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Beneficiaries, Beneficiary rights, Relationship Property, s. 182, Trustees, Trusts, Variation

Get the court right

Claims against trusts are on the increase the reasons for which are various and relate, in part to the number of trusts in existence in New Zealand and in part to a growing appreciation and awareness as to what options a disgruntled beneficiary, settlor, trustee or creditor might have.

One area that has produced much fruit of recent times has been the largely overlooked s.182 of the Family Proceedings Act.

Section 182 confers power on the Family Court to inquire into, and make orders, as to arrangements between the parties as to the payment of maintenance or relating to the property of the parties or either of them, or any ante-nuptial or post-nuptial settlement made on the parties.  In essence, s 182 empowers the Court to order variations of trust as the Court thinks fit following the end of a relationship that is linked to the settlement(s) onto the trust in question.  Provided that the parties’ marriage or civil union has been dissolved.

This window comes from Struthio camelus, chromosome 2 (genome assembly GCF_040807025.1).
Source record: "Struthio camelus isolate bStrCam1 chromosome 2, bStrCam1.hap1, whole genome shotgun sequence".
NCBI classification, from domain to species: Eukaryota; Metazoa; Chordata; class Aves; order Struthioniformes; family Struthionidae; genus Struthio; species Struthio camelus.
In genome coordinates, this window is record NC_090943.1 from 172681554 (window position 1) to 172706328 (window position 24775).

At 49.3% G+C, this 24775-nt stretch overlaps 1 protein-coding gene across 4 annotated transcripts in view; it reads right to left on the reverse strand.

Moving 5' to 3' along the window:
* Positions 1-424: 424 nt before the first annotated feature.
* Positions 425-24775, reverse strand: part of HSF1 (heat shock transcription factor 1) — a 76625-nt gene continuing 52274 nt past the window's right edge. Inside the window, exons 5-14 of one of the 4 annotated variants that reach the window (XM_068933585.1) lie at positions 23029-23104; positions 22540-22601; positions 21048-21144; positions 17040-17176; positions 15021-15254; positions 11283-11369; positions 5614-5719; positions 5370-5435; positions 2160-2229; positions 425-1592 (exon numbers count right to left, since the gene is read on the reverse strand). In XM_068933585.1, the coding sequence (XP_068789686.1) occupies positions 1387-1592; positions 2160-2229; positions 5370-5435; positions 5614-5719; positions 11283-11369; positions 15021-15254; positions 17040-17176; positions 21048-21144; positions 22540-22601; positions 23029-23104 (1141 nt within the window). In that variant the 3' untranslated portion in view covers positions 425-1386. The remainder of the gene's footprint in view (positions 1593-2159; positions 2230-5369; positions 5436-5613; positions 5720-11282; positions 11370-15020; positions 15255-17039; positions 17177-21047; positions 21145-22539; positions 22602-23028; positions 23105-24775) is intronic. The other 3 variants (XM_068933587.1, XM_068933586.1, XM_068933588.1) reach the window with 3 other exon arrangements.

The fact that s 182 can only have application following the dissolution of a marriage or civil union (and therefore cannot have application to de facto relationships) has been a controversial matter.  See the Law Commission Review of the Law of Trusts: A New Trusts Act for New Zealand at pp 239 – 242. 

However, where s 182 can have application, it is important to appreciate that the sole originating jurisdiction is the Family Court and not the High Court.

This means that unless proceedings are commenced in the Family Court and then transferred to the High Court, the High Court does not have the jurisdiction to hear a s 182 application.  Further, the High Court’s inherent jurisdiction with respect to trusts does not empower it to hear a s 182 claim in the first instance: Marshall v Bourneville.

This is a technical, but important point to consider where multiple claims against a trust are contemplated.

Transferring proceedings

Transferring proceedings from the High Court to the Family Court aso takes careful consideration, especially where there are matters that relate to trustees who cannot be a party to Family Court proceedings, for example arguments relating to debts called up by trustees.  See Krzanic v Sullivan.

 

References:

  • Marshall v Bourneville [2014] NZHC 2334
  • Family Proceedings Act 1980, s.182
  • Krzanic v Sullivan [2014] NZHC 2765
  • District Courts Act 1947, s 46

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